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Ordering Supplemental Dictionary Words by Frequency

IP.com Disclosure Number: IPCOM000034474D
Original Publication Date: 1989-Feb-01
Included in the Prior Art Database: 2005-Jan-27
Document File: 1 page(s) / 11K

Publishing Venue

IBM

Related People

Hays, DE: AUTHOR [+2]

Abstract

Disclosed is a method for storing supplemental dictionary words in a manner that ensures that the most frequently used words are tested first during a word-verify operation. Some text-entry systems provide a user-defined supplemental spelling dictionary to assist the operator in customizing the software to the particular application. The words are very often stored in the system random-access memory using a most-recently-used (MRU) algorithm. Thus as a word is used, it is placed at the start of the list. While the MRU algorithm provides advantages over an unordered word structure, very often an infrequently used word is placed at the start of the list, causing future word search operations to become needlessly slower.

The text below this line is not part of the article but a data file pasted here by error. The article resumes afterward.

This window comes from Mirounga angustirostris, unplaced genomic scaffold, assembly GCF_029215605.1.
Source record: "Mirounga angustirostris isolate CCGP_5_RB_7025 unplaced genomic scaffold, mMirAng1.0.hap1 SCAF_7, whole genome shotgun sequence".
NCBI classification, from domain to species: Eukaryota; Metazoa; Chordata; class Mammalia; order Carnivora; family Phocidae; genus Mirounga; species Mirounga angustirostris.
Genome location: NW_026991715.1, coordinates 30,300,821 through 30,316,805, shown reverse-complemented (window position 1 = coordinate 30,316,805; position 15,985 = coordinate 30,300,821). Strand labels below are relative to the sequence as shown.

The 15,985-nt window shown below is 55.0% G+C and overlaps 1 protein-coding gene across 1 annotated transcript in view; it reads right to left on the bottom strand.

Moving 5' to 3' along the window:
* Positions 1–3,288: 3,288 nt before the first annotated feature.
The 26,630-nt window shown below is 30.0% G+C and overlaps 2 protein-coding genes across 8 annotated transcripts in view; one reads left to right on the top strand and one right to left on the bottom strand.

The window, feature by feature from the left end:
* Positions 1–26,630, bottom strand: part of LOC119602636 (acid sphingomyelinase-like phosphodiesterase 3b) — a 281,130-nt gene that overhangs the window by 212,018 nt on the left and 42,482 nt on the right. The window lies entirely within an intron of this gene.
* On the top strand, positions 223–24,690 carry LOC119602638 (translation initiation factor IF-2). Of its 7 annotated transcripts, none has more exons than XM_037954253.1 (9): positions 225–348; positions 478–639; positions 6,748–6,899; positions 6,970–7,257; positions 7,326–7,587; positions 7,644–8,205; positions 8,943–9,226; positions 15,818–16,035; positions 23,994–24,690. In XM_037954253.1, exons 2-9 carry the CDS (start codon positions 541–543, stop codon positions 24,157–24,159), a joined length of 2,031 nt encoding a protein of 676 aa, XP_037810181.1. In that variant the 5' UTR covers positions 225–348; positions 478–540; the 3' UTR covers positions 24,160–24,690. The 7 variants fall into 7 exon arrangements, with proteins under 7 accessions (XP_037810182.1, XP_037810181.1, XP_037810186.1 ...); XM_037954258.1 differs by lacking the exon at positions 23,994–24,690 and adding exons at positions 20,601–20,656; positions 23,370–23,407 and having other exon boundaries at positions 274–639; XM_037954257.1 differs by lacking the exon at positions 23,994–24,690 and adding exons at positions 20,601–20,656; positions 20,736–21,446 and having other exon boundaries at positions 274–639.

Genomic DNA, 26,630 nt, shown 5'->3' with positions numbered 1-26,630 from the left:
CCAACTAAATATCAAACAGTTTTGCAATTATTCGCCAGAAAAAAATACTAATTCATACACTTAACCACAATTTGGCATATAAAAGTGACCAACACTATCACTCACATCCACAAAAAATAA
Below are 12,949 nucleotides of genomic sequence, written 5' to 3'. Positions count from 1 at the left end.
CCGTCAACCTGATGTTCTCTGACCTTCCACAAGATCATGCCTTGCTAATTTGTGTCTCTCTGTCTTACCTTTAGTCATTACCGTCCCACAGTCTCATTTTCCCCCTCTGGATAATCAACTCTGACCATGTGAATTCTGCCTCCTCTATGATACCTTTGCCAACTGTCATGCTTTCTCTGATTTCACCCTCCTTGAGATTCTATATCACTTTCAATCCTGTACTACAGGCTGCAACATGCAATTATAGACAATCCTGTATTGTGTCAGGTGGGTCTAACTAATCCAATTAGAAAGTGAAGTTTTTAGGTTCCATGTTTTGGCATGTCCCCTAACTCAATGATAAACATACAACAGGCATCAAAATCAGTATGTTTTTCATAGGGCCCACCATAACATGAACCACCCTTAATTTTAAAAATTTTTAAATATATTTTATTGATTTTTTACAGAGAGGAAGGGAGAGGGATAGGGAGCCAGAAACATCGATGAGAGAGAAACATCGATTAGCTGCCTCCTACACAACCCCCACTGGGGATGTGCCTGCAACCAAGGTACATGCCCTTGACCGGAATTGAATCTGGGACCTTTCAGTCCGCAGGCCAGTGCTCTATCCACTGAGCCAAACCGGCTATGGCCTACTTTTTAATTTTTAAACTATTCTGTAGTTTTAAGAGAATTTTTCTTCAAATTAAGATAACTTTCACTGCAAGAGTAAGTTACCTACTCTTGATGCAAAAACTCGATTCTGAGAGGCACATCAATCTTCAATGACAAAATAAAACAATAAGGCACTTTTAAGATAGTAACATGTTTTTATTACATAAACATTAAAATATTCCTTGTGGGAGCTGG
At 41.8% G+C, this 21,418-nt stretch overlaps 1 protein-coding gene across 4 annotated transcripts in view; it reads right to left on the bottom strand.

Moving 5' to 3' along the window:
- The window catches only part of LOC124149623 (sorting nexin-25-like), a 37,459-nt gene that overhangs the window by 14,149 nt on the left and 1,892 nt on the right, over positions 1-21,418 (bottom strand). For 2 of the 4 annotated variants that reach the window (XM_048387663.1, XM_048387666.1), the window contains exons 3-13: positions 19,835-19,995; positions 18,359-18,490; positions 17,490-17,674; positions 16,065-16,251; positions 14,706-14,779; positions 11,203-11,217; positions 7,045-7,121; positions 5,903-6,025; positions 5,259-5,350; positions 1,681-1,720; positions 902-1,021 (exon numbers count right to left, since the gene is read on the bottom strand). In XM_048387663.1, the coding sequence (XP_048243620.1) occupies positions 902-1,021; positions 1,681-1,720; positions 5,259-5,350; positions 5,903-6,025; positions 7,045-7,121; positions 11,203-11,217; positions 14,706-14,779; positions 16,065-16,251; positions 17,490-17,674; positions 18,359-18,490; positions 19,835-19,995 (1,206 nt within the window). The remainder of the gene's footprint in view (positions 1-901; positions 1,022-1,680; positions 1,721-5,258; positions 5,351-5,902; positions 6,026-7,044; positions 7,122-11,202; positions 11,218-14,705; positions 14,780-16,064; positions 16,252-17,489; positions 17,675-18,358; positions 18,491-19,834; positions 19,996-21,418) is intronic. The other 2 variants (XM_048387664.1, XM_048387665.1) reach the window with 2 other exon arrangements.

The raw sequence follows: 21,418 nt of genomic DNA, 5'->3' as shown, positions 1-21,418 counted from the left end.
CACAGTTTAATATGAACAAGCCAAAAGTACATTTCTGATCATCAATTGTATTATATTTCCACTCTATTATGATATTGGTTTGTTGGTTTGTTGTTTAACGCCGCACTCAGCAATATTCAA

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Ordering Supplemental Dictionary Words by Frequency

Disclosed is a method for storing supplemental dictionary words in a manner that ensures that the most frequently used words are tested first during a word- verify operation. Some text-entry systems provide a user-defined supplemental spelling dictionary to assist the operator in customizing the software to the particular application. The words are very often stored in the system random- access memory using a most-recently-used (MRU) algorithm. Thus as a word is used, it is placed at the start of the list. While the MRU algorithm provides advantages over an unordered word structure, very often an infrequently used word is placed at the start of the list, causing future word search operations to become needlessly slower. In order to minimize word search time, the most- frequently-used (MFU) algorithm is employed to order the supplemental word list. Thus as each word is used, a counter associated with each word is incremented. As needed, a word may be re-sorted as its frequency increases or decreases relative to the words with equal frequency counters. If the counter happens to overflow the system's internal word size, all counters for all words are shifted right 1 bit and processing resumes as normal.

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